First there was The Bachelor, then The Bachelorette, followed by dating shows for those who are large and lovely, have a huge age span between them, first meet in complete darkness, etc. In other words, almost every kind of angle on making that first love connection has been explored through reality TV. Some have endured through many seasons, others had such a short life that we missed them entirely and/or can’t remember their name or what their specific focus was. Yet, the subject continues to draw viewers as so many people are out there seeking ways to find and connect wit that right person for them.
Now there is a wonderful new dating show called First dates, and airing (ironically?) on Friday nights on NBC. It’s appropriately titled First Dates, and is exclusively about that. What is unique is that it doesn’t feature one specific age, weight, gender category—it’s about bringing couples together who range from young to older, are from different backgrounds and demographics—and the only thing they have in common is their desire to meet compatible others for dating and maybe more.
The show has a funny angle to it, influenced no doubt by Executive producer, Ellen DeGeneres. It is narrated by Drew Barrymore, and is based on a hit U.K. show that uses the same format. The first dates it features are all held in the same posh, Chicago restaurant used exclusively for the show on the night of taping. Their dates are not scripted, and the audience gets to be a fly on the wall, watching and listening to their first glances, impressions, awkward exchanges, positive connecting—even their quick phone calls from the rest room to friends, as they offer their thoughts about their date. My favorite so far, “he’s me with a penis.”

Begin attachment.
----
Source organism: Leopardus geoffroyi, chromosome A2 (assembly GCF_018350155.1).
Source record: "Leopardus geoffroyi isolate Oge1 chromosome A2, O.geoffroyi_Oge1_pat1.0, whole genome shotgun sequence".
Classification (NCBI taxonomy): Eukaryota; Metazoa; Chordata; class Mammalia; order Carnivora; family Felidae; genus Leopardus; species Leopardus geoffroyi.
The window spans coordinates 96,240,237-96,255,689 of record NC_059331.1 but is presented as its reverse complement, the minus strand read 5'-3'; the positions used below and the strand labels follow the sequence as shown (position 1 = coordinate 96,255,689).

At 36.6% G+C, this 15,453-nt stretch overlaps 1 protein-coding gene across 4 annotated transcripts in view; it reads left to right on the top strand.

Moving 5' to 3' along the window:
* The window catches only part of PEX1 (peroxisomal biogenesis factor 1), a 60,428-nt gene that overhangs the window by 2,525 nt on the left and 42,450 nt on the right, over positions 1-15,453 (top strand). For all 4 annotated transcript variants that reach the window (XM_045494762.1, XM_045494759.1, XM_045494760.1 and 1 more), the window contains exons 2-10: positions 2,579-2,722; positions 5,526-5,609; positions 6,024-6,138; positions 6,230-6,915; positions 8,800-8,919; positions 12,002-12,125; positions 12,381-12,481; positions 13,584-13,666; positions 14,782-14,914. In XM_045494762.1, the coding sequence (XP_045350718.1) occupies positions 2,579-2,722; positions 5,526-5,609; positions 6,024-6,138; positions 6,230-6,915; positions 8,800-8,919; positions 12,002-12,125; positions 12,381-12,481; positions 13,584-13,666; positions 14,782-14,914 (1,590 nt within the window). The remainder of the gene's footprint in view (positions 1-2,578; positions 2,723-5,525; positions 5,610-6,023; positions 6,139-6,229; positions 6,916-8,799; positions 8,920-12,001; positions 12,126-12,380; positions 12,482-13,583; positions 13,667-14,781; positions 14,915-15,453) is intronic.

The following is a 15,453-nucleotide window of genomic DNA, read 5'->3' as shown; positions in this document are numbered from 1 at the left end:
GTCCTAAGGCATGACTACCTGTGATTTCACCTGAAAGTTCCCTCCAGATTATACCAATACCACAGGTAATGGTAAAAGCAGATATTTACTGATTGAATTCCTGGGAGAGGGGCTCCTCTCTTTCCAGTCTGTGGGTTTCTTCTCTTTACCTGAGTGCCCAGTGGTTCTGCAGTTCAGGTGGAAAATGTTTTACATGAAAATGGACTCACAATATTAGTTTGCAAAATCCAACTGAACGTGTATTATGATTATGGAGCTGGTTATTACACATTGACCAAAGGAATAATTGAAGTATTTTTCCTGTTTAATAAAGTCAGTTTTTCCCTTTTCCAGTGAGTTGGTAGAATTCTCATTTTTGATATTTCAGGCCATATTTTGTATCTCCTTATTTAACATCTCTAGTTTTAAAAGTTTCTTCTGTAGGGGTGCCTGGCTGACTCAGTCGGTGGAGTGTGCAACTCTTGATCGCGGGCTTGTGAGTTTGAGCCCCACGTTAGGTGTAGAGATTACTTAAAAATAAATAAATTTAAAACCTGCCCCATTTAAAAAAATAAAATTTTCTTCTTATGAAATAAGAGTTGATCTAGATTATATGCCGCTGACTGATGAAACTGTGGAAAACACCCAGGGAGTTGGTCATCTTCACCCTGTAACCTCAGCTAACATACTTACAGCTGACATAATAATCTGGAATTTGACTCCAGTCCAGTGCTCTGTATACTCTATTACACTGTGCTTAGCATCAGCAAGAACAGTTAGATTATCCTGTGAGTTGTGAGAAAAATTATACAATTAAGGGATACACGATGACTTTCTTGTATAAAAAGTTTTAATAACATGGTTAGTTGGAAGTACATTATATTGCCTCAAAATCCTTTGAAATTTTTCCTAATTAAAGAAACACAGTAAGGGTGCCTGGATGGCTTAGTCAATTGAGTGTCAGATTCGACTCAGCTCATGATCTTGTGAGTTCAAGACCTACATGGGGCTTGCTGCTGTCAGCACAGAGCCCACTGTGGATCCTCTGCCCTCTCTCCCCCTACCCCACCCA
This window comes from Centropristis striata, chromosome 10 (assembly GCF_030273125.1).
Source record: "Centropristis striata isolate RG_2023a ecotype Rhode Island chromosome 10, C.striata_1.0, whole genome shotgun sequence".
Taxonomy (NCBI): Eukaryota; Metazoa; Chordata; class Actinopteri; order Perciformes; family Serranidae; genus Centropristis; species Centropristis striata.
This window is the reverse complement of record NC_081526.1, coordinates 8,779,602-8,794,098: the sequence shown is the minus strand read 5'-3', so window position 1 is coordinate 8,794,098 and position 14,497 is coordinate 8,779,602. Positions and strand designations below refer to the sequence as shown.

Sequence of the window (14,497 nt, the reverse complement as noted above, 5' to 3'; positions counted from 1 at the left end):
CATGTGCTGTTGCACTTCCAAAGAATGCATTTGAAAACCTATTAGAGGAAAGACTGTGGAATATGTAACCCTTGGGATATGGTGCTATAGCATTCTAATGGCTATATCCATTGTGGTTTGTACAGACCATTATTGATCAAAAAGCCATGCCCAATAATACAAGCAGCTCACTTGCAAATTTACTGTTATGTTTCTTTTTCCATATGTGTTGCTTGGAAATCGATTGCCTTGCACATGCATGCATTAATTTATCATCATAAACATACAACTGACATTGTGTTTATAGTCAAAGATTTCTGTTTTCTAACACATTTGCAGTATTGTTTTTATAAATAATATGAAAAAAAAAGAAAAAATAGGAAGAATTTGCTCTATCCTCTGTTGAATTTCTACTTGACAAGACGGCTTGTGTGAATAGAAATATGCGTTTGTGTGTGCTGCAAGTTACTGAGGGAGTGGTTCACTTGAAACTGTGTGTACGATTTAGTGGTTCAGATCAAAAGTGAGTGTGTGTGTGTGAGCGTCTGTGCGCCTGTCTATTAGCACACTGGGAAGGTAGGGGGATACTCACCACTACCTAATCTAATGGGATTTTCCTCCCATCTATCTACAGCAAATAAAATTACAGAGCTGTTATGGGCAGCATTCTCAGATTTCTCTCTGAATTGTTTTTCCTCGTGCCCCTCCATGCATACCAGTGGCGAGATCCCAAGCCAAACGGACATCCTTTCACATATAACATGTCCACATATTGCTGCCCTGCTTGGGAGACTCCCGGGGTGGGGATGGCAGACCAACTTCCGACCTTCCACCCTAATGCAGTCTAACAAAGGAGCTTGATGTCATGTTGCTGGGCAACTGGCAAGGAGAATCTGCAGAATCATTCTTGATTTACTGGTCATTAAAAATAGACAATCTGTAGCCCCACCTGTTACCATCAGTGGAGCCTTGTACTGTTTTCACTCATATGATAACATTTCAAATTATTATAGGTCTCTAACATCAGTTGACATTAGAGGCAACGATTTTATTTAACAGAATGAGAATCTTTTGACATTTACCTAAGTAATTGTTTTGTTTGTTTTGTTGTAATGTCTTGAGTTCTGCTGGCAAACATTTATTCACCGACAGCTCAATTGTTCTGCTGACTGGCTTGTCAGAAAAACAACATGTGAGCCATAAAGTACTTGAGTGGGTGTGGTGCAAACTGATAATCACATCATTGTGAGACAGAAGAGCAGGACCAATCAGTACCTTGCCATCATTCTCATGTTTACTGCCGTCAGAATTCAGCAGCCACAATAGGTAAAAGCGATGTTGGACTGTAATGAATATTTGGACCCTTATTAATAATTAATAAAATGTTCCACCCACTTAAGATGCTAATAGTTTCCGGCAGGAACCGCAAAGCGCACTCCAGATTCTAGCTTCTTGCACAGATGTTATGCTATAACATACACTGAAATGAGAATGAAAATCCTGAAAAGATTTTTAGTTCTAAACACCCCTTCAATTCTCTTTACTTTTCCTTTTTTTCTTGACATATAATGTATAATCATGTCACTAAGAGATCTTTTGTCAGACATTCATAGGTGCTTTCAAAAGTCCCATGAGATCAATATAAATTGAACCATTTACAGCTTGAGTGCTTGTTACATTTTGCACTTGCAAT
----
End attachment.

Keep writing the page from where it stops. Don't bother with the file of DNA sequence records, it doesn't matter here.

Single viewers have a unique opportunity to sit back and observe the body language of the individuals and see how this lines up with what they say. It’s a great way to get good at reading what someone is really thinking and feeling—which is where many folks get tripped up on first dates. Pay close attention to what people say and do and how this comes across to a date. What is good, what falls flat—and why.
I know, it’s on Friday night. Isn’t that what TiVo is for? You can learn something from this funny, candid and at times, very endearing show. I loved the two seniors who met and connected, both in recovery from the death of a beloved spouse. There’s hope for everyone here. Give it a look.